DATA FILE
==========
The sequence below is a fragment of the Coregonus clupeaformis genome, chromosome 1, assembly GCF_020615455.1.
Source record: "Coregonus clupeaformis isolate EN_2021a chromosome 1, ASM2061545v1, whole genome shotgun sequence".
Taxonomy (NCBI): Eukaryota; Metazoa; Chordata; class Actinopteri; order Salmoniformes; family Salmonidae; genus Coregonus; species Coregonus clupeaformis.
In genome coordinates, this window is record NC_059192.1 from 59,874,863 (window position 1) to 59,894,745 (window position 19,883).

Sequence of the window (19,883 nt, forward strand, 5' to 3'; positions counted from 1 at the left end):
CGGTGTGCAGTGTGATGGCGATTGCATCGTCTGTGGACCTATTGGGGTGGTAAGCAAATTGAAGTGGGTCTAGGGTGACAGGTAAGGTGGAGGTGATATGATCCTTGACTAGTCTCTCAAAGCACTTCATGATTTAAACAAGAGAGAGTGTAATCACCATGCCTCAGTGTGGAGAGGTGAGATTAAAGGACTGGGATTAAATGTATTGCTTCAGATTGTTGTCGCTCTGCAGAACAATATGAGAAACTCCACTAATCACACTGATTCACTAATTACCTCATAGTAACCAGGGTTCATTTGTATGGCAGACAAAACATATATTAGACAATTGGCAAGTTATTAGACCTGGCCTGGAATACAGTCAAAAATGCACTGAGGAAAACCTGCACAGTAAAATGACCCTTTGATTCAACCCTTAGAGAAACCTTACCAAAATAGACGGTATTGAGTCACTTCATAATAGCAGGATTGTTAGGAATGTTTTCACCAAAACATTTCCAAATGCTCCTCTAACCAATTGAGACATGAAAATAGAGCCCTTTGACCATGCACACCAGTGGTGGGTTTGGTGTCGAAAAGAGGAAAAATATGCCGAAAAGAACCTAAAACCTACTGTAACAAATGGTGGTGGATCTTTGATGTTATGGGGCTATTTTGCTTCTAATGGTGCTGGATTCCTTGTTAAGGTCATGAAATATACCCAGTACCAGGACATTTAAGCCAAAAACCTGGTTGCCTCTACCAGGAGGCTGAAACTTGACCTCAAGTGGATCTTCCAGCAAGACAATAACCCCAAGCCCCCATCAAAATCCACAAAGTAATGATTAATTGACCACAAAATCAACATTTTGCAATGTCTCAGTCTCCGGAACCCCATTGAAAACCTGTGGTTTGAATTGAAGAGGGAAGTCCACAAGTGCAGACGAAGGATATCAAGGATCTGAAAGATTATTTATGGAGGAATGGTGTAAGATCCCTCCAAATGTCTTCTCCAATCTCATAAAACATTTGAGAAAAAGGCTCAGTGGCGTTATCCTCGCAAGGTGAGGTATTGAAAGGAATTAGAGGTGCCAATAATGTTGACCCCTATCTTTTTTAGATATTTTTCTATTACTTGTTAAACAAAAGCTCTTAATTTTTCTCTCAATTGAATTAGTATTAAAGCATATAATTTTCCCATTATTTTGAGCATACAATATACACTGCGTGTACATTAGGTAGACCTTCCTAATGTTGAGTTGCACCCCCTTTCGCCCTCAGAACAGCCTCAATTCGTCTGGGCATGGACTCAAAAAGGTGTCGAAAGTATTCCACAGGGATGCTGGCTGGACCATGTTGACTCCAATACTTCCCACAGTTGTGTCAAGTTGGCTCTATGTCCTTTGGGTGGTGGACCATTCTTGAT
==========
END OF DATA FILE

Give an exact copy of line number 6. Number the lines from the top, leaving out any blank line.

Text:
CGGTGTGCAGTGTGATGGCGATTGCATCGTCTGTGGACCTATTGGGGTGGTAAGCAAATTGAAGTGGGTCTAGGGTGACAGGTAAGGTGGAGGTGATATGATCCTTGACTAGTCTCTCAAAGCACTTCATGATTTAAACAAGAGAGAGTGTAATCACCATGCCTCAGTGTGGAGAGGTGAGATTAAAGGACTGGGATTAAATGTATTGCTTCAGATTGTTGTCGCTCTGCAGAACAATATGAGAAACTCCACTAATCACACTGATTCACTAATTACCTCATAGTAACCAGGGTTCATTTGTATGGCAGACAAAACATATATTAGACAATTGGCAAGTTATTAGACCTGGCCTGGAATACAGTCAAAAATGCACTGAGGAAAACCTGCACAGTAAAATGACCCTTTGATTCAACCCTTAGAGAAACCTTACCAAAATAGACGGTATTGAGTCACTTCATAATAGCAGGATTGTTAGGAATGTTTTCACCAAAACATTTCCAAATGCTCCTCTAACCAATTGAGACATGAAAATAGAGCCCTTTGACCATGCACACCAGTGGTGGGTTTGGTGTCGAAAAGAGGAAAAATATGCCGAAAAGAACCTAAAACCTACTGTAACAAATGGTGGTGGATCTTTGATGTTATGGGGCTATTTTGCTTCTAATGGTGCTGGATTCCTTGTTAAGGTCATGAAATATACCCAGTACCAGGACATTTAAGCCAAAAACCTGGTTGCCTCTACCAGGAGGCTGAAACTTGACCTCAAGTGGATCTTCCAGCAAGACAATAACCCCAAGCCCCCATCAAAATCCACAAAGTAATGATTAATTGACCACAAAATCAACATTTTGCAATGTCTCAGTCTCCGGAACCCCATTGAAAACCTGTGGTTTGAATTGAAGAGGGAAGTCCACAAGTGCAGACGAAGGATATCAAGGATCTGAAAGATTATTTATGGAGGAATGGTGTAAGATCCCTCCAAATGTCTTCTCCAATCTCATAAAACATTTGAGAAAAAGGCTCAGTGGCGTTATCCTCGCAAGGTGAGGTATTGAAAGGAATTAGAGGTGCCAATAATGTTGACCCCTATCTTTTTTAGATATTTTTCTATTACTTGTTAAACAAAAGCTCTTAATTTTTCTCTCAATTGAATTAGTATTAAAGCATATAATTTTCCCATTATTTTGAGCATACAATATACACTGCGTGTACATTAGGTAGACCTTCCTAATGTTGAGTTGCACCCCCTTTCGCCCTCAGAACAGCCTCAATTCGTCTGGGCATGGACTCAAAAAGGTGTCGAAAGTATTCCACAGGGATGCTGGCTGGACCATGTTGACTCCAATACTTCCCACAGTTGTGTCAAGTTGGCTCTATGTCCTTTGGGTGGTGGACCATTCTTGAT